On a more complex level, it is now common for businesses to maintain Internet hosts, which are designed to perform real-time processing of transaction requests received via the Internet. In a common situation, a client of the company, an end-user, enters information into a data terminal. Most data terminals are personal computers and the client information could be entered onto the data terminal via a company web page or through a software management system. The data terminal is in turn connected to the Internet through a web portal. The information submitted by the client is transferred from the data terminal to the company's host (“Company-Host”) via the Internet. The Company Host receives and then processes the end-user's data. After processing the data, the Company Host communicates a result to the end-user via the Internet. Such a transaction between an end-user and host occurs in real-time without the need for manual intervention. Consequently, the Internet provides a simple and efficient method for performing real-time transactions.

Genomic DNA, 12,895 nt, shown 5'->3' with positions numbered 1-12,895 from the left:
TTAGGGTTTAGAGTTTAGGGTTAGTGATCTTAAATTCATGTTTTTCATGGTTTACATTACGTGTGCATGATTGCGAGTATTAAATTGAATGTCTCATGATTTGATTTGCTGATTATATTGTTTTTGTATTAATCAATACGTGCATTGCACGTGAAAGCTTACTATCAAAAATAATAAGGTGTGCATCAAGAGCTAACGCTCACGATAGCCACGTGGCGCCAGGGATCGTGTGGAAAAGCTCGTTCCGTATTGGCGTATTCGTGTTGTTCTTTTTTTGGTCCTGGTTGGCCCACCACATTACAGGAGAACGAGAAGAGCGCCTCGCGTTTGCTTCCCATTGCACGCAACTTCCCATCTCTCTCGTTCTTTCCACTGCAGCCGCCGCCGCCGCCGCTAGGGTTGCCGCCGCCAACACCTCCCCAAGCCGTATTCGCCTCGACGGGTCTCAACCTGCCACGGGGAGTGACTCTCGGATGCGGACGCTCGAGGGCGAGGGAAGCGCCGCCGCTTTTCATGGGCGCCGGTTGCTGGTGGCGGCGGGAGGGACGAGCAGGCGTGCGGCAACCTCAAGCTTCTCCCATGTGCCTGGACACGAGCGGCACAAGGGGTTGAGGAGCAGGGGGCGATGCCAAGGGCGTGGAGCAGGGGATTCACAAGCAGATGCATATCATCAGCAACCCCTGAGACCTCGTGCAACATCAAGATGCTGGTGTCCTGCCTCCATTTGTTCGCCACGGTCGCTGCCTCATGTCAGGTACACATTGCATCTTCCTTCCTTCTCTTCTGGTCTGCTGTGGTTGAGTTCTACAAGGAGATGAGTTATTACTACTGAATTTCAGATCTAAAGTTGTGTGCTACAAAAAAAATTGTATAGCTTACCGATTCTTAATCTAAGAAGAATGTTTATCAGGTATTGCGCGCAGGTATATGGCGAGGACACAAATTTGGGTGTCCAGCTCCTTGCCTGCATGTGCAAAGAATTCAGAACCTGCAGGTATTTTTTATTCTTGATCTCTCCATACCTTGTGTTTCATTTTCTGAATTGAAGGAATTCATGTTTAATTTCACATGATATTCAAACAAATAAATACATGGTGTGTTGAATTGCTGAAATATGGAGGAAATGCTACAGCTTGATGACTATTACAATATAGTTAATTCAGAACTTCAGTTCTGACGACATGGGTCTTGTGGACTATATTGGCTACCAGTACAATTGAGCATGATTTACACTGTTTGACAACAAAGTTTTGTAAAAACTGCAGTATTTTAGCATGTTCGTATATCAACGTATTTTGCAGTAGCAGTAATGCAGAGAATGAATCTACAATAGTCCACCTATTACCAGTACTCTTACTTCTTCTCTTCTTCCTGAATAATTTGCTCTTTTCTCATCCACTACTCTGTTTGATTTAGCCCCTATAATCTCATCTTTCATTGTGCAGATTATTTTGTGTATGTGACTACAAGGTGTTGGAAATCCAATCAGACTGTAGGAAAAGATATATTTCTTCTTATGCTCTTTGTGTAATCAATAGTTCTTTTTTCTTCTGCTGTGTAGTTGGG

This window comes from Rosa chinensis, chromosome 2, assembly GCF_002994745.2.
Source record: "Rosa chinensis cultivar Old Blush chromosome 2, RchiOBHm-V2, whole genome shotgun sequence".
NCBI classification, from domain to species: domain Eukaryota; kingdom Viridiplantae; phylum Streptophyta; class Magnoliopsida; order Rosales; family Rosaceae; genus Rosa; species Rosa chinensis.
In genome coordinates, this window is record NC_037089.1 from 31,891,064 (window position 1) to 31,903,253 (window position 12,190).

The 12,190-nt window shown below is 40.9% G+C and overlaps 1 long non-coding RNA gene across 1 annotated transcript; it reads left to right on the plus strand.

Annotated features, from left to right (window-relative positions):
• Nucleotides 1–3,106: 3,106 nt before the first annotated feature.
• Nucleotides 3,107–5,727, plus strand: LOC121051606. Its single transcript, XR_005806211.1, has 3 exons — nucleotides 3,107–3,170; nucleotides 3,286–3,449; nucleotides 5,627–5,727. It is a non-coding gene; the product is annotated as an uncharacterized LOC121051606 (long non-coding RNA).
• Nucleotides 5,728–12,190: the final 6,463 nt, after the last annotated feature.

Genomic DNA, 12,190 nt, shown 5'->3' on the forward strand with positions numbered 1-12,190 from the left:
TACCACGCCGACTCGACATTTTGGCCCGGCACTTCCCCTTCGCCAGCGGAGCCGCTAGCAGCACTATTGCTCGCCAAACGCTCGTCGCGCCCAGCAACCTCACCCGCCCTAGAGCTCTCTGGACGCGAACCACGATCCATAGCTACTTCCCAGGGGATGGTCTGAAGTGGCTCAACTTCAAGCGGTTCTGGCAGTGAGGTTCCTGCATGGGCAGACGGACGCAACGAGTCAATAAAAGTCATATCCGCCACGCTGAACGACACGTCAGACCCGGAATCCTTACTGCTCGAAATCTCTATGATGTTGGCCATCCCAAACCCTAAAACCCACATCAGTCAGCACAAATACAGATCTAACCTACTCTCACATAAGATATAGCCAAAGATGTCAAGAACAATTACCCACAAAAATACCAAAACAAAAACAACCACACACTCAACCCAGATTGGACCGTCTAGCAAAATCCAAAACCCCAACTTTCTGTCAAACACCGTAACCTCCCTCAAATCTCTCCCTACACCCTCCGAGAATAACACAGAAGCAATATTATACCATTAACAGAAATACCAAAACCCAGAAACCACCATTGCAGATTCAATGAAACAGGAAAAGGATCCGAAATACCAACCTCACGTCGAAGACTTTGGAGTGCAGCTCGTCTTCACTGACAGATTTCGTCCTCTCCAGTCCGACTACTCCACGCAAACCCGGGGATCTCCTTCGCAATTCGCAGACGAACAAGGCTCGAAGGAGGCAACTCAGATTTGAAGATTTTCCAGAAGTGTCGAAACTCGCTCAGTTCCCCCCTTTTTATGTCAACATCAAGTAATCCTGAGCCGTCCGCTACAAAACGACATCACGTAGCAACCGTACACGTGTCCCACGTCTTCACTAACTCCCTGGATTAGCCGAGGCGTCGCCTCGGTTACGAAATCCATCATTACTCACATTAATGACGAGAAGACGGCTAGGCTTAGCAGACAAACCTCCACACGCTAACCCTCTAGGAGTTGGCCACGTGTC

Several problems currently exist that reduce the effectiveness of Internet transactions. Many companies have applications and data stored on older legacy systems, which cannot be effectively accessed from the Internet. Another common problem with transactional methods that utilize the Internet is host unavailability. A company's host may be off-line to an end-user because of connection problems, limited capacity to process concurrent requests or various other reasons. In such situations, the host may send a message informing the end-user that the transaction cannot be processed or, in the worse case scenario, the transaction is not processed and the end-user is unaware of the failure of the transaction.